Criminal Complaints by Power of Attorney - SC settles the Law

Criminal Complaints by Power of Attorney   - SC settles the Law

Whether a Power of Attorney holder can sign and file a complaint petition on behalf of the complainant ?.  A three judge bench of the Supreme Court headed by Chief Justice P.Sathasivam has answered the question in the affirmative.

The court had to consider the issue with a composition of three judges for an authoritative pronouncement as the views expressed by two judge benches and various High Courts were giving enough room interpreting either way. Out of many cases, the court considered A.C. Narayanan vs. State of Maharashtra & Anr. as a lead case and delved into resolving the issue .

 It was argued before the court that the  verification  affidavit  made  by  the  constituted attorney is not on the basis of  the personal knowledge and hence,  it  would squarely fall within the ambit of hearsay evidence and  cannot  be  read  in  evidence in a court of law and raised various other  contentions touching upon the competency of the Power of Attorney Holder to institute criminal cases.

But the Court held that “From a conjoint reading of Sections 138, 142 and 145 of the N.I.  Act as well as Section 200 of the Code, it is clear  that  it  is  open  to  the Magistrate to issue process on the basis of the contents of  the  complaint, documents in support thereof and the affidavit submitted by the  complainant in support of the complaint.  Once the complainant  files  an  affidavit  in support of the complaint before issuance of the process  under  Section  200 of the Code, it is thereafter open to the Magistrate, if he thinks  fit,  to call upon the complainant to remain present and to examine  him  as  to  the facts contained in the affidavit submitted by the complainant in support  of his complaint.  However, it is a matter of discretion and the Magistrate  is not bound to call upon the complainant to remain present  before  the  Court and to examine him upon oath for taking decision whether  or  not  to  issue process on the complaint under  Section  138  of  the  N.I.  Act.   For the purpose of issuing process under Section 200 of the Code, it is open to the Magistrate to rely upon the verification in the form of affidavit  filed  by the complainant in support of the complaint under Section 138  of  the  N.I. Act. It  is  only  if  and  where  the  Magistrate,  after  considering  the complaint under Section 138 of the N.I. Act, documents produced  in  support thereof and the verification in the form of affidavit  of  the  complainant, is of the view that examination of the  complainant  or  his  witness(s)  is required, the Magistrate may call upon the  complainant  to  remain  present before the Court and examine the complainant and/or his  witness  upon  oath for taking a decision whether or not  to  issue  process  on  the  complaint under Section 138 of the N.I. Act”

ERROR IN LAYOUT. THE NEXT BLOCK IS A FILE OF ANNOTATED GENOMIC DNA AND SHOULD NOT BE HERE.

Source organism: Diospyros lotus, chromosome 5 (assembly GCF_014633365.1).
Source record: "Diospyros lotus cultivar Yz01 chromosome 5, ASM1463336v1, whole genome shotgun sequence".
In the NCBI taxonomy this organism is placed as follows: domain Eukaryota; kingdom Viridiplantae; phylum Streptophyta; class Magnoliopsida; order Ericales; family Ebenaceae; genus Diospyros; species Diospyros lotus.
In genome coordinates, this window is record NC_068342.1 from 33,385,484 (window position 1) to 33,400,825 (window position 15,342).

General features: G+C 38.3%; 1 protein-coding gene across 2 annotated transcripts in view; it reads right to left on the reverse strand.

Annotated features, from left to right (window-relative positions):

While holding the view that the  power  of  attorney holder can be allowed to file, appear and depose  for  the  purpose of issue of process for the offence punishable  under  Section  138  of  the N.I. Act, the court has laid down specific guidelines to be followed in such cases.

The Court thus settled law in the following words:-

“(i)   Filing of complaint petition under Section 138 of N.I Act through power of attorney is perfectly legal and competent.

(ii)  The Power of Attorney holder can depose and verify on oath before the Court in order to prove the contents of the complaint.  However, the power of attorney holder must have witnessed the transaction as an agent of the Payee/holder in due course or possess  due  knowledge  regarding  the  said transactions.

(iii) It is required by the complainant to make  specific  assertion  as  to the knowledge of the power  of  attorney  holder  in  the  said  transaction explicitly in the complaint and the power of  attorney  holder  who  has  no knowledge regarding the transactions cannot be examined as a witness in  the case.

(iv)  In the light of section 145 of N.I Act, it is open to the Magistrate to rely upon the  verification  in  the  form  of  affidavit  filed  by  the complainant in support of the complaint under Section 138  of  the  N.I  Act and  the  Magistrate  is  neither  mandatorily  obliged  to  call  upon  the complainant  to  remain  present  before  the  Court,  nor  to  examine  the complainant of his witness upon oath for taking the decision whether or  not to issue process on the complaint under Section 138 of the N.I. Act.

(v)   The functions under the general power of attorney cannot be delegated to another person without specific clause permitting the same in the power of attorney. Nevertheless, the general power of attorney itself can be cancelled and be given to another person “

If the lawyers fail to follow the above while drafting and instituting criminal complaints, a large number of complaints are likely to be dismissed at the threshold.